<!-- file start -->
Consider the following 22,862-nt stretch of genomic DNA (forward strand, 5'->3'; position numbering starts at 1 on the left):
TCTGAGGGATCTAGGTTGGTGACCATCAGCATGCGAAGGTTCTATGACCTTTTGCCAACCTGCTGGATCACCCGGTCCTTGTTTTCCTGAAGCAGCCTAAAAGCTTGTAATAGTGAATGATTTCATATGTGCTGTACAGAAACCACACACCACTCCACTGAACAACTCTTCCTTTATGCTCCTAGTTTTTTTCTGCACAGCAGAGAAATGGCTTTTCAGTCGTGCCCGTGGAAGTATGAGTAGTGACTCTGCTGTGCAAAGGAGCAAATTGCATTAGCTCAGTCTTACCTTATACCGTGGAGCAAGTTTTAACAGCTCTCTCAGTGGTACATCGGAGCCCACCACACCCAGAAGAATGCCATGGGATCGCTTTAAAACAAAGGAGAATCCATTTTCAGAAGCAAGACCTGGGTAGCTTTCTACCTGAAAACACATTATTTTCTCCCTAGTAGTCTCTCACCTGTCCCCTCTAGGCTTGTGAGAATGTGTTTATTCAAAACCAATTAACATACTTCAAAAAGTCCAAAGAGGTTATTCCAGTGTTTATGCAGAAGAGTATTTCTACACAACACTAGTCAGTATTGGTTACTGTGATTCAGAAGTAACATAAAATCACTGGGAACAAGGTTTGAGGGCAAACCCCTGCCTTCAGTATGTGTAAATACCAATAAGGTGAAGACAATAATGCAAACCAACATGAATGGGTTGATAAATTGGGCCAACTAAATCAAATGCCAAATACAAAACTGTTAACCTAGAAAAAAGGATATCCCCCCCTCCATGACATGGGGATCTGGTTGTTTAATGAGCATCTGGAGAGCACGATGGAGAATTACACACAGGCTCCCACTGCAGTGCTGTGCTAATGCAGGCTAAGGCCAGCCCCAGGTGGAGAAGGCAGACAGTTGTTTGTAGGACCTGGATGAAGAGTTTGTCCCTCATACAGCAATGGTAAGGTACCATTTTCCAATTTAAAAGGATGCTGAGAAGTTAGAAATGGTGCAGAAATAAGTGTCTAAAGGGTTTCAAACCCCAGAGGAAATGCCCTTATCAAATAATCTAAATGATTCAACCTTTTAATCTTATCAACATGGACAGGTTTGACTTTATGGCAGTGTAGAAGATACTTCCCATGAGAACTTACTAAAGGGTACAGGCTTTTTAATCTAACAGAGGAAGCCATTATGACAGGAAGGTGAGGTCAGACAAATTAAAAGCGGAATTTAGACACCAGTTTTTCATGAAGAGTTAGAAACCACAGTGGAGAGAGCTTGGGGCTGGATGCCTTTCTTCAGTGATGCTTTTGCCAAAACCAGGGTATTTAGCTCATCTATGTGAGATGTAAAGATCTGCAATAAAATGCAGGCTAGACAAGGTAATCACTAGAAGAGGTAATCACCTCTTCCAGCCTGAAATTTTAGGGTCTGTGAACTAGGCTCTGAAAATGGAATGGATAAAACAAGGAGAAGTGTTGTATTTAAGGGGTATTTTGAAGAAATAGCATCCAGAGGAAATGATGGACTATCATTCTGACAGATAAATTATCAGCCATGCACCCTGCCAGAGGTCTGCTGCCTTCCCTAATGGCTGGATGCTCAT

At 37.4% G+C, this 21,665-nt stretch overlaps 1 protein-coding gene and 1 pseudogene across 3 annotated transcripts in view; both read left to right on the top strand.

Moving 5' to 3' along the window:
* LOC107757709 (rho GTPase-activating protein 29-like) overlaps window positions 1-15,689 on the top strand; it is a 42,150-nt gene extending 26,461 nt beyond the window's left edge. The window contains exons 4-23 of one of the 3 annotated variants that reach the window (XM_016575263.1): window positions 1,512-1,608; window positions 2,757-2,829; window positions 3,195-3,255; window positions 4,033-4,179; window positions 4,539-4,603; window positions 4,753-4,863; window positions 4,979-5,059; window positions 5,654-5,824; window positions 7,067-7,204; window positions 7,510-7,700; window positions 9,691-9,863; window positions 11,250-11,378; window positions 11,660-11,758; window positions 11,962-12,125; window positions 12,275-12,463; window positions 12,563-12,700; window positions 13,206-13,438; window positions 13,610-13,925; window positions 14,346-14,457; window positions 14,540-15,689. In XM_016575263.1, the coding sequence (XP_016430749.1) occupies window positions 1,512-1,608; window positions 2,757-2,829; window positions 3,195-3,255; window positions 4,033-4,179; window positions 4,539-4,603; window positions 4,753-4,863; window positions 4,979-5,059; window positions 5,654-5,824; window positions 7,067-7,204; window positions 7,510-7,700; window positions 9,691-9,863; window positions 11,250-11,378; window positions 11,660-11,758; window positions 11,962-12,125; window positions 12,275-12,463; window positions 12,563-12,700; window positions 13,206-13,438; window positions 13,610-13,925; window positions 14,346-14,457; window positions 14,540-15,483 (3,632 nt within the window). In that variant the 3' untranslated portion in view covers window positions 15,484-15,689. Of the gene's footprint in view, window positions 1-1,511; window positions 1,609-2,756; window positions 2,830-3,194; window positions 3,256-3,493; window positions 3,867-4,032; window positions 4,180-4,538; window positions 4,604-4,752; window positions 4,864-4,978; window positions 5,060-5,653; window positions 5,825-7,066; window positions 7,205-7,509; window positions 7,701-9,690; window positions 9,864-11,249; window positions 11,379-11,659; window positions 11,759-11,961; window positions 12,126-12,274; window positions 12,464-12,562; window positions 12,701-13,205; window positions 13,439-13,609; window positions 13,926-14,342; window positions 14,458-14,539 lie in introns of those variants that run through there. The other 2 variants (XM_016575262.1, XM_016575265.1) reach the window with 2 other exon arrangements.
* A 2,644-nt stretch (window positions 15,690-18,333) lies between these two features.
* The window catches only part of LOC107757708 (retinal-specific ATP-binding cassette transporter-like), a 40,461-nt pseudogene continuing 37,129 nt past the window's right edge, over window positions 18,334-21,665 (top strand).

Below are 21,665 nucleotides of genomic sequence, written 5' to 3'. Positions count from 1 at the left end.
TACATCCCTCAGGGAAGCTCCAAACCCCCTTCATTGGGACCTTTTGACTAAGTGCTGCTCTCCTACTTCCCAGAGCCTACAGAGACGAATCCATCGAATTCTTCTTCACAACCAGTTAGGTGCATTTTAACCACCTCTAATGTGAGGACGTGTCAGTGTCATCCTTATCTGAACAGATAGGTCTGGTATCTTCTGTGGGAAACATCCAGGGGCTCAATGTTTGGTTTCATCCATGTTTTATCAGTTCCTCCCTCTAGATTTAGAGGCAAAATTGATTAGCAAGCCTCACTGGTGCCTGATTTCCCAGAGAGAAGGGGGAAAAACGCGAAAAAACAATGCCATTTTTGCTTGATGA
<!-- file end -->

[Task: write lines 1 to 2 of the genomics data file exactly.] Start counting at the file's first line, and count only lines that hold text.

Consider the following 22,862-nt stretch of genomic DNA (forward strand, 5'->3'; position numbering starts at 1 on the left):
TCTGAGGGATCTAGGTTGGTGACCATCAGCATGCGAAGGTTCTATGACCTTTTGCCAACCTGCTGGATCACCCGGTCCTTGTTTTCCTGAAGCAGCCTAAAAGCTTGTAATAGTGAATGATTTCATATGTGCTGTACAGAAACCACACACCACTCCACTGAACAACTCTTCCTTTATGCTCCTAGTTTTTTTCTGCACAGCAGAGAAATGGCTTTTCAGTCGTGCCCGTGGAAGTATGAGTAGTGACTCTGCTGTGCAAAGGAGCAAATTGCATTAGCTCAGTCTTACCTTATACCGTGGAGCAAGTTTTAACAGCTCTCTCAGTGGTACATCGGAGCCCACCACACCCAGAAGAATGCCATGGGATCGCTTTAAAACAAAGGAGAATCCATTTTCAGAAGCAAGACCTGGGTAGCTTTCTACCTGAAAACACATTATTTTCTCCCTAGTAGTCTCTCACCTGTCCCCTCTAGGCTTGTGAGAATGTGTTTATTCAAAACCAATTAACATACTTCAAAAAGTCCAAAGAGGTTATTCCAGTGTTTATGCAGAAGAGTATTTCTACACAACACTAGTCAGTATTGGTTACTGTGATTCAGAAGTAACATAAAATCACTGGGAACAAGGTTTGAGGGCAAACCCCTGCCTTCAGTATGTGTAAATACCAATAAGGTGAAGACAATAATGCAAACCAACATGAATGGGTTGATAAATTGGGCCAACTAAATCAAATGCCAAATACAAAACTGTTAACCTAGAAAAAAGGATATCCCCCCCTCCATGACATGGGGATCTGGTTGTTTAATGAGCATCTGGAGAGCACGATGGAGAATTACACACAGGCTCCCACTGCAGTGCTGTGCTAATGCAGGCTAAGGCCAGCCCCAGGTGGAGAAGGCAGACAGTTGTTTGTAGGACCTGGATGAAGAGTTTGTCCCTCATACAGCAATGGTAAGGTACCATTTTCCAATTTAAAAGGATGCTGAGAAGTTAGAAATGGTGCAGAAATAAGTGTCTAAAGGGTTTCAAACCCCAGAGGAAATGCCCTTATCAAATAATCTAAATGATTCAACCTTTTAATCTTATCAACATGGACAGGTTTGACTTTATGGCAGTGTAGAAGATACTTCCCATGAGAACTTACTAAAGGGTACAGGCTTTTTAATCTAACAGAGGAAGCCATTATGACAGGAAGGTGAGGTCAGACAAATTAAAAGCGGAATTTAGACACCAGTTTTTCATGAAGAGTTAGAAACCACAGTGGAGAGAGCTTGGGGCTGGATGCCTTTCTTCAGTGATGCTTTTGCCAAAACCAGGGTATTTAGCTCATCTATGTGAGATGTAAAGATCTGCAATAAAATGCAGGCTAGACAAGGTAATCACTAGAAGAGGTAATCACCTCTTCCAGCCTGAAATTTTAGGGTCTGTGAACTAGGCTCTGAAAATGGAATGGATAAAACAAGGAGAAGTGTTGTATTTAAGGGGTATTTTGAAGAAATAGCATCCAGAGGAAATGATGGACTATCATTCTGACAGATAAATTATCAGCCATGCACCCTGCCAGAGGTCTGCTGCCTTCCCTAATGGCTGGATGCTCAT